It is the business project that refuses to go down without a fight -- and in this case, we're going on round three of the boxing battle between developers eying to renovate and re-imagine a major corner in Long Beach and the environmental and community opponents attempting to avoid its construction.
The Second+PCH project's rise from round two of battle -- it was last shot down 4-3 by the Council back in December, the project proclaimed as "dead" by its San Diegan co-developer, David Malmuth -- comes at a key time when the City has been recommended for a $929,000 grant that will amend the Southeast Area Development and Improvement Plan (SEADIP). SEADIP is essentially the guiding blueprint adopted in 1977 that permits what can and cannot be built in a wetlands area (in this case, the Seaport Marina-occupied corner of Second Street and Pacific Coast Highway). The revise will include studies that examine the area as a whole, ranging from environmental to traffic considerations, and could potentially change the game for the seemingly unending and undead project.
Originally the dream child of Malmuth, who had for years saw the project through public debates, community and business outreach, and its two deaths, Second+PCH aimed to alter the dilapidated corner into a retail-resident sprawl that was to cost some $320 million. It's most controversial aspect was the proposed building of a 12-story tower in an area whose zoning only permits 35-foot high structures. Wetlands activists and preservationists insisted that the project -- which would bring a heavy increase in traffic -- would further exacerbate the problems the wetlands already faces with regards to pollution and human impedance upon its natural flow. Several outside community members, particularly those lining Seal Beach's Main Street strip, felt the project would drive customers and business away from their market niche.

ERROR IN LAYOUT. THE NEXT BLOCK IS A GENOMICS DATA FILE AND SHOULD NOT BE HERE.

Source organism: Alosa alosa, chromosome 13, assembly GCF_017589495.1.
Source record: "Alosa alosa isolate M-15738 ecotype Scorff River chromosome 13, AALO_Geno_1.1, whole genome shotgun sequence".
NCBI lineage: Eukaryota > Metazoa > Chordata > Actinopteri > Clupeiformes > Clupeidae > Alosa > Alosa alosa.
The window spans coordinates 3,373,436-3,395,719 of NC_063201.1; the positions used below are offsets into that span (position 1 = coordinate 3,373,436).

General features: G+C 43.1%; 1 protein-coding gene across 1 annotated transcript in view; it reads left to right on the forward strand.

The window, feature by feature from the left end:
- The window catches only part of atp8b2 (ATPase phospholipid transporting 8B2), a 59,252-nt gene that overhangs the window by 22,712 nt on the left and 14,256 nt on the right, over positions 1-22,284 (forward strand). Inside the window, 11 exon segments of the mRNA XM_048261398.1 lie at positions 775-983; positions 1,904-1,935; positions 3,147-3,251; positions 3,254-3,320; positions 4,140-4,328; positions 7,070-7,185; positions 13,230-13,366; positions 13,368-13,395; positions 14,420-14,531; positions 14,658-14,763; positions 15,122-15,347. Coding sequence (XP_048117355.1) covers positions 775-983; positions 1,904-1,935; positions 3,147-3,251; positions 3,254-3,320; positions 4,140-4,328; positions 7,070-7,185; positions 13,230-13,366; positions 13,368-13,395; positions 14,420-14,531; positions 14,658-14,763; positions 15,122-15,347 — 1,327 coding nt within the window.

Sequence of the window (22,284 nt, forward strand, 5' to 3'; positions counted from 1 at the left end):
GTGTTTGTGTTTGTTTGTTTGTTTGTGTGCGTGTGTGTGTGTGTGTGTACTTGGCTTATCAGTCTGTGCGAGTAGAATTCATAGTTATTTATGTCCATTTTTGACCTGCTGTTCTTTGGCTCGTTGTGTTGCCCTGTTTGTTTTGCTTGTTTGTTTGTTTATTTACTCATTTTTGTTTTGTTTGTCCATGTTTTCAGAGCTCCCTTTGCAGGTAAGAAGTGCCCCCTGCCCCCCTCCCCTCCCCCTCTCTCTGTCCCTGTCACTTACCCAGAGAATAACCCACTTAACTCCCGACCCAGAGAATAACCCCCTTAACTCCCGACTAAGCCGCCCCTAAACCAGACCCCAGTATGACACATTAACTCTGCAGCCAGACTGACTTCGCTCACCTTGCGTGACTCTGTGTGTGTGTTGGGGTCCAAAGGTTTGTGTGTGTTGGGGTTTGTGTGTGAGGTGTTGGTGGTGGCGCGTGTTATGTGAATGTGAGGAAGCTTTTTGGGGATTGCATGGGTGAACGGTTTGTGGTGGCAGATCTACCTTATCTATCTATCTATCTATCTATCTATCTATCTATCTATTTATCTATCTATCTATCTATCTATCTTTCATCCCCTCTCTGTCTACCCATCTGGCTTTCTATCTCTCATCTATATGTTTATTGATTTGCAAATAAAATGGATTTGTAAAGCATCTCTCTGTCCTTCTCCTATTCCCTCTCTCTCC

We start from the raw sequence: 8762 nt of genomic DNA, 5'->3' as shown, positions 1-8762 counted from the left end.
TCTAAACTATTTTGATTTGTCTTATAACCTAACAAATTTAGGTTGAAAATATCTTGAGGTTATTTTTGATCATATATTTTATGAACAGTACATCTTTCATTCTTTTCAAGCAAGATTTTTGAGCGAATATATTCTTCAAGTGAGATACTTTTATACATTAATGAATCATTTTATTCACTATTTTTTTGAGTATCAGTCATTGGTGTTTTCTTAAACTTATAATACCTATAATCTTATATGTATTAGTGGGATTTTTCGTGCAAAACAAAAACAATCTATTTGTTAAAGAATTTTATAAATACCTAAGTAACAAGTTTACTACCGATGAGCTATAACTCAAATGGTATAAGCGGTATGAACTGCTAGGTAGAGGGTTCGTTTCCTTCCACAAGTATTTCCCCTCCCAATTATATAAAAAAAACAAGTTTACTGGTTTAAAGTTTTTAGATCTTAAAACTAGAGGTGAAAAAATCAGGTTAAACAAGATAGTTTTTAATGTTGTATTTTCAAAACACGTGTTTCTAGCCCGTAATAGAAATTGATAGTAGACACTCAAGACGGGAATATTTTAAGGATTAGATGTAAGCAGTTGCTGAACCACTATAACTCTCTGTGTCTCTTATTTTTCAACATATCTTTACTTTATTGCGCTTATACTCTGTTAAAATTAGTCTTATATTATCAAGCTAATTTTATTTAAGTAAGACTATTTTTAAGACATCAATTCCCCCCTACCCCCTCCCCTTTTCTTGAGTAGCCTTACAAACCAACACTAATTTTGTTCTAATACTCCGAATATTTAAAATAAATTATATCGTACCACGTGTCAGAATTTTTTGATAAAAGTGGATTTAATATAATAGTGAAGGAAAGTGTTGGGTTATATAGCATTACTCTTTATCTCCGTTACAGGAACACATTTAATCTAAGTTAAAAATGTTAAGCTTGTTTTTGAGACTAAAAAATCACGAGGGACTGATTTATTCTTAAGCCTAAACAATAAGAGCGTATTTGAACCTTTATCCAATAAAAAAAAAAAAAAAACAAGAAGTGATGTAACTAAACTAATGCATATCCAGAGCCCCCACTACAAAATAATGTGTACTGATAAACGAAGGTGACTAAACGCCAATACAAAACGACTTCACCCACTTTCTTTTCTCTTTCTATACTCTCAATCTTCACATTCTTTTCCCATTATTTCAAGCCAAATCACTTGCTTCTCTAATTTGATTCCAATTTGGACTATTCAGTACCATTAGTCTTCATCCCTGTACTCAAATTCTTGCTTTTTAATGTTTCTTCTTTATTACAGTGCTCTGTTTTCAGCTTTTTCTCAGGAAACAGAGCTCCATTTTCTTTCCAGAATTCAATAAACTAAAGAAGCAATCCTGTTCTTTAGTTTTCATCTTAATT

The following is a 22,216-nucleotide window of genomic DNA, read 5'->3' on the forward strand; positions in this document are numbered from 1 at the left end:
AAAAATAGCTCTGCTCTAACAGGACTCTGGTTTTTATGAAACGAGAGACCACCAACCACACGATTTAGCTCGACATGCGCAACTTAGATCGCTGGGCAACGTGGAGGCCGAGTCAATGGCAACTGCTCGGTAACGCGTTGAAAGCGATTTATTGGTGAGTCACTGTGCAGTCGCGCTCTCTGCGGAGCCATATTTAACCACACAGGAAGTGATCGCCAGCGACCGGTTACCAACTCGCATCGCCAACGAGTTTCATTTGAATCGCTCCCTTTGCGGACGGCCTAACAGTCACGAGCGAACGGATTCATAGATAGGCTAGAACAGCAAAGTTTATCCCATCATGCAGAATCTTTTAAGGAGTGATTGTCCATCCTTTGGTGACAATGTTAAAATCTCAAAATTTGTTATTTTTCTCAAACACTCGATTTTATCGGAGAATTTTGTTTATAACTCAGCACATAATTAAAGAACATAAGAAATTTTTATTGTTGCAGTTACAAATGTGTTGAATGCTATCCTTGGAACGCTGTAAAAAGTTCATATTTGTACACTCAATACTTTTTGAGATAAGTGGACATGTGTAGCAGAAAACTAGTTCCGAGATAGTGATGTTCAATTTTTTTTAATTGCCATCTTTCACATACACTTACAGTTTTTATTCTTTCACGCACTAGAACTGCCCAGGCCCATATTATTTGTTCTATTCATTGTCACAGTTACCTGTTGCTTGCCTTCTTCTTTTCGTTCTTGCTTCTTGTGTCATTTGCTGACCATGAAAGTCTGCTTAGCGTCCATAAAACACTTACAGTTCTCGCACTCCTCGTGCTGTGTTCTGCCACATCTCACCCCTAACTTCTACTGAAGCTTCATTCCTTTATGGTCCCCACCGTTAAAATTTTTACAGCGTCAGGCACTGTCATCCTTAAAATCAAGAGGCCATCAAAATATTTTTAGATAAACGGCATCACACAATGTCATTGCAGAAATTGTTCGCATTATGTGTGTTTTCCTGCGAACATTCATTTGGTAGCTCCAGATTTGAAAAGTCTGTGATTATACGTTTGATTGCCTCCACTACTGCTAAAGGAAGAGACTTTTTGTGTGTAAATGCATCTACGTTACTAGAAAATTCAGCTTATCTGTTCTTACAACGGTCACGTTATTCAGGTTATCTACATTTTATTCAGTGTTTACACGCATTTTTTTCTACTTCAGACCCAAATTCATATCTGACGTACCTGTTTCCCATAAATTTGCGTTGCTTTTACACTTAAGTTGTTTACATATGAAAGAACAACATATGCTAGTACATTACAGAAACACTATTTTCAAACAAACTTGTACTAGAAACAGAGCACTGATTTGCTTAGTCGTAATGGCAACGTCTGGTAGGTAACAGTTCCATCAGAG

The supporters, on the other side, consistently refer to the sad state of the corner and the need to drive up business within Naples and Belmont Shore. Even further, the 35-foot limit opens way for "box stores," the pejorative term for all-inclusive shopping stores like Wal-Mart -- something that the affluent residents of the area feel will dampen the gentrification process.
It is unclear if Malmuth's original vision will come into play but Tom Modica, the city's director of Government and Strategic Affairs, has confirmed that an application for a site plan review has been received in regards to the possible retail development of the Seaport Marina area. However, with these pending amendments to SEADIP, this project could face (yet again) a lengthy span of stagnant growth.